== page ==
The winter gardening season – in Texas, at least – has come to a close.
Almost thirty years ago, I planted my first winter garden in Texas. Having grown up in Chicago, I was unaccustomed to winter gardening. That first year in Houston, I planted some cilantro seeds (coriander), as instructed on the package for Zone 9, the middle of October. As the temps subsequently cooled off into November, the tender green shoots emerged. Wow – plant growth in the winter made me feel like I was somehow cheating. The shoots soon turned into baby cilantro plants, their little leaves exhibiting the defining crags and jags of the mature version.
One post-Christmas December morning, however, I woke to see my beautiful garden covered in frost. My baby cilantro plants were drooped over, weighted down by ice crystals. My heart sank. All my work for naught – the future harvest ruined. So much for winter gardening.
But then the sun came out, and the temp warmed. To my complete shock, my baby cilantro plants revived as they soaked in the winter sun. AWESOME! The coating of ice melted, my garden glistened once again. My confidence in Texas winter gardening restored, I anticipated plenty of fresh pico de gallo fortified with our homegrown cilantro for months to come.
For two months, the harvest met those expectations. An unexpected thing happened in March, however, right in the middle of Lent. My cilantro plants put on white flowers, beginning the deathly process of seeding out. I had a plan, though. I’d simply cut off the flower shoots, thus extending the life of my plants. What a plan! To my further surprise, my plan to stave off the death of my plants only hastened their death. Where I had cut the shoots, new ones came up only faster. There was no other option – my plants wanted to die, and timed their demise to coincide with Holy Week. As a pastor, I realized my garden was reflecting the cycle I taught and preached about during Lent: unless a seed falls to the ground and dies . . .
There are natural limits to the creation and how it works. Try and do all you can, but most of these limits are unassailable. Sometimes the spirit of “just a little bit more” needs to accommodate itself to the spirit of “enough is enough.” Creation, if we pay attention, teaches this invaluable lesson in many and various ways. My cilantro garden followed its given script. It thrived and produced during the cooler months of the year and then produced something else when spring warmth returned – hundreds upon hundreds of seeds. October would come again, and with it, the glorious cycle of rebirth.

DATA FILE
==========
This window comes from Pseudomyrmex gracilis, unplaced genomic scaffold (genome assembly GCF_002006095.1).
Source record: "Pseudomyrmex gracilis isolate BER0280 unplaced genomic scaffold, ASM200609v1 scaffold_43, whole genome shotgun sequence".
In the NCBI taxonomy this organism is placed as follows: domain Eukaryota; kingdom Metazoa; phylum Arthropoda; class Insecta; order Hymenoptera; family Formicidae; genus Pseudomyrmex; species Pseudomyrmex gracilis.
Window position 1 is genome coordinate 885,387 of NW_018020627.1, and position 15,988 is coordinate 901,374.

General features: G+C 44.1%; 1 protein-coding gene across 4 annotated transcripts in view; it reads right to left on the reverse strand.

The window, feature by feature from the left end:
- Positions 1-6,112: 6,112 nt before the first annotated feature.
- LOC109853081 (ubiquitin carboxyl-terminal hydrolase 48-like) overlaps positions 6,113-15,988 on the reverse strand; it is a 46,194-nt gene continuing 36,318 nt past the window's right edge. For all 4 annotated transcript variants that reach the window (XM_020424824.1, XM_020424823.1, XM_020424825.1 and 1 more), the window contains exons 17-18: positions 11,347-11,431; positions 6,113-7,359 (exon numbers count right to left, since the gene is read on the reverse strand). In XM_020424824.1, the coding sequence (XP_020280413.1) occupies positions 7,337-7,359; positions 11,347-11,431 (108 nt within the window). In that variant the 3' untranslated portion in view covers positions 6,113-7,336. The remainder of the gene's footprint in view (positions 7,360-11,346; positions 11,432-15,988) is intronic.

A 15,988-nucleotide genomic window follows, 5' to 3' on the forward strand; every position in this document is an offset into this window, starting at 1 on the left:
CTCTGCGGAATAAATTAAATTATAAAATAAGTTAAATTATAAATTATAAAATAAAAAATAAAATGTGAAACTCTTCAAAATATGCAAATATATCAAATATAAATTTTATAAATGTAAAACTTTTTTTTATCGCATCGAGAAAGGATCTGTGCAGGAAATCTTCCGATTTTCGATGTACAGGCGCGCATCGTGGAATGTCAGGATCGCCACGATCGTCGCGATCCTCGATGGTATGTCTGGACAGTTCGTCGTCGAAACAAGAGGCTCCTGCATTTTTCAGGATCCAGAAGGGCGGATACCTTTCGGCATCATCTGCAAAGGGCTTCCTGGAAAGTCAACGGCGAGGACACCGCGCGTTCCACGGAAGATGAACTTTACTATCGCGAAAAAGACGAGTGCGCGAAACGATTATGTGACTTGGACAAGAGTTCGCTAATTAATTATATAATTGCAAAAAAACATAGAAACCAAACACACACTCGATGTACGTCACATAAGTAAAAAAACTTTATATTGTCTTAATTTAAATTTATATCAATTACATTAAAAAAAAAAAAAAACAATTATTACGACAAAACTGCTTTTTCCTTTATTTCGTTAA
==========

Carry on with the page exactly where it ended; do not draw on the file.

Since this first described excursion, I’ve been growing cilantro every winter in Texas. The last few years, I’ve discovered a more effective way than chopping the shoots to extend the harvest: cilantro pesto. I’ve been making basil pesto for years (from the summer garden), and use an adapted blender recipe: harvested cilantro leaves, walnuts (or pecans), extra virgin olive oil, a few slices of fresh sweet onion, and a touch of salt. It keeps in the freezer for as long as needed and goes really well with grilled fish and Viognier. Provecho.
Oftentimes gazing upon my cilantro garden, I am reminded of the cycle of death and resurrection. Death, many times, is undesirable and cruel. Yet, my garden testifies: death is not the end. More is to come.
Tim/T. Carlos Anderson – I’m a Protestant minister and Director of Community Development for Austin City Lutherans (ACL), an organization of fourteen ELCA (Evangelical Lutheran Church in America) congregations in Austin. I’m the author of There is a Balm in Huntsville: A True Story of Tragedy and Restoration from the Heart of the Texas Prison System (Walnut Street Books, April 2019).
Check out my author website: www.tcarlosanderson.com.